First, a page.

KC-135 operations return to Sioux City as runway reopens

  • Published
  • By Senior Master Sgt. Vincent De Groot
  • 185th Air Refueling Wing

After a long quiet summer, military aircraft operations have returned to the Sioux City, Iowa airport this week where the runway had been closed since April.

Iowa Air National Guard KC-135 aircraft from the 185th Air Refueling Wing were able return to their home base following the completion of a substantial runway improvement project at the airport. 

VIDEO | 04:17 | KC-135 operations return to Sioux City after summer absence

While the runway construction was underway a group of unit members, along with some of the unit’s Stratotankers departed as part of an aviation deployment package in late April.

After their return in mid-summer, the deployed jets joined the rest of the unit’s aircraft at ANG bases in Topeka, Kan. and later in Sioux Falls, S.D. as construction continued. During their time away, Iowa Air Guard members continued to provide air refueling support for domestic operations while operating remotely.

The return of the aircraft brings a much-anticipated return to "normal" for aircraft maintainers and aircrew who have had a hefty commute over the past several months.

Master Sgt. Mike Caswell, 185th ARW Flight Chief said he had made a lot of trips form Sioux City to Topeka Kan. over the past seven months. During their drive, Caswell said they battled run-ins with deer and a number of flat tires among other hazards that come with a four-hour weekly road trip.

“We can’t wait to have them back,” Caswell said, “It has been a long summer, we are so glad to have them home!”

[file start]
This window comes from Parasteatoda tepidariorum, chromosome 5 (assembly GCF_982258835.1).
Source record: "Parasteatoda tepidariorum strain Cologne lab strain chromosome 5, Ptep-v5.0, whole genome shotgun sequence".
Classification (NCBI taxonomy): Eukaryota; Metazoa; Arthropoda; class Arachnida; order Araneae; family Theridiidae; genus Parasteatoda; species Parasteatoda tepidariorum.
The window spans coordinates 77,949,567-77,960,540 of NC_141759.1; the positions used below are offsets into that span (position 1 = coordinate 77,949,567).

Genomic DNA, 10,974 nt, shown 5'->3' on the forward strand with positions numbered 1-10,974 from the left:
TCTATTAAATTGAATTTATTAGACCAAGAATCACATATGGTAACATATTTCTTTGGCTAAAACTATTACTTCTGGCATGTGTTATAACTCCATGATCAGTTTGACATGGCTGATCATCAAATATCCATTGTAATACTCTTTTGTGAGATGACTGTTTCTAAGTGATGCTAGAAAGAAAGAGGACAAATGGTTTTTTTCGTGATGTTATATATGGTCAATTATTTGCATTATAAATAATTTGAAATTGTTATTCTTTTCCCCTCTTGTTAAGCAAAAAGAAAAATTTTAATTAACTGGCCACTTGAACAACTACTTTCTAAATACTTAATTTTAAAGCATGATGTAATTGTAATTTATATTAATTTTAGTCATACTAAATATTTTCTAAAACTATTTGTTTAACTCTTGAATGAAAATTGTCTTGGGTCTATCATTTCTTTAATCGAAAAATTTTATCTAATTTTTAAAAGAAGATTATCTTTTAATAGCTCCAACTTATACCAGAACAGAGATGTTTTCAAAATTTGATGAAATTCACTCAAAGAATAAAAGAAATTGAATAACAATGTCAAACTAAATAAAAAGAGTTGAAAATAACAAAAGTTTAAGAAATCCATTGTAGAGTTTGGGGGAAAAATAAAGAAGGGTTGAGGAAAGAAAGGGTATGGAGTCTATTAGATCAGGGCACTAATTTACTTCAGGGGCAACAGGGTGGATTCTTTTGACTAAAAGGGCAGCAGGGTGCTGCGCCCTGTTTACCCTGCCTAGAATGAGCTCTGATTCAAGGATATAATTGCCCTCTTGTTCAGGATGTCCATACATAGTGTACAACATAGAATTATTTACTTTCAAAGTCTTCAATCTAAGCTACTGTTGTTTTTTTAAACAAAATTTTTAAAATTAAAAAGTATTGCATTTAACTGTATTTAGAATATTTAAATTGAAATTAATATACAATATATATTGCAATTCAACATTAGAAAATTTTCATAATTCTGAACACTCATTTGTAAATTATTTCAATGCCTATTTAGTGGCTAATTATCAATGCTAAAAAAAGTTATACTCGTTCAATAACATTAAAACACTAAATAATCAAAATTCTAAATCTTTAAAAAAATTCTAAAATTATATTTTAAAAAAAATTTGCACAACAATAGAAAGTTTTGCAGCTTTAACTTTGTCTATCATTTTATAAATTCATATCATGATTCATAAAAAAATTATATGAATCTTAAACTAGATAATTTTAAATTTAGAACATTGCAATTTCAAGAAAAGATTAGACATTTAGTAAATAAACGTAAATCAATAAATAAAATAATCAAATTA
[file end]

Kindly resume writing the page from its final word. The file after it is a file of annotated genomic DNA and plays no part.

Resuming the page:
While there was little disruption in commercial air traffic in Sioux City, the extensive construction closed the longer of the two runways at the airport, that is used by the large KC-135 aircraft.

According to officials at the airport the project had construction crews replace 200 feet of overrun on both ends of the runway. The project also called for replacing 20-foot-wide shoulders on both sides of the 9000-foot runway.

During the construction the runway lighting was also replaced with up-to-date LED lighting that should allow improvements in “visual flying” as aircraft approach the runway.

Concrete repair was also completed around one of the arresting cables on the runway. The runway has two cables in place as a precaution for aircraft emergencies involving military fighter jets.

Similar to the way a stretch of roadway deteriorates over time, the project also involved extensive crack and spall repair, with thousands of damaged areas mended.

The return of the aircraft to Sioux City is none too soon, as the unit is obligated to meet readiness and mobility requirements.

Just as the unit’s aircraft returned home, the refueling wing is immediately rolling into a major aircraft generation exercise. The exercise is part of regular operational requirements that are part of the air refueling mission.

The welcome sound of jets on the ramp in Sioux City had crew chiefs scrambling to get them settled back at home just before the Thanksgiving Day holiday weekend. With the jets safely back, their return should allow everyone involved to enjoy time with family over the weekend break.

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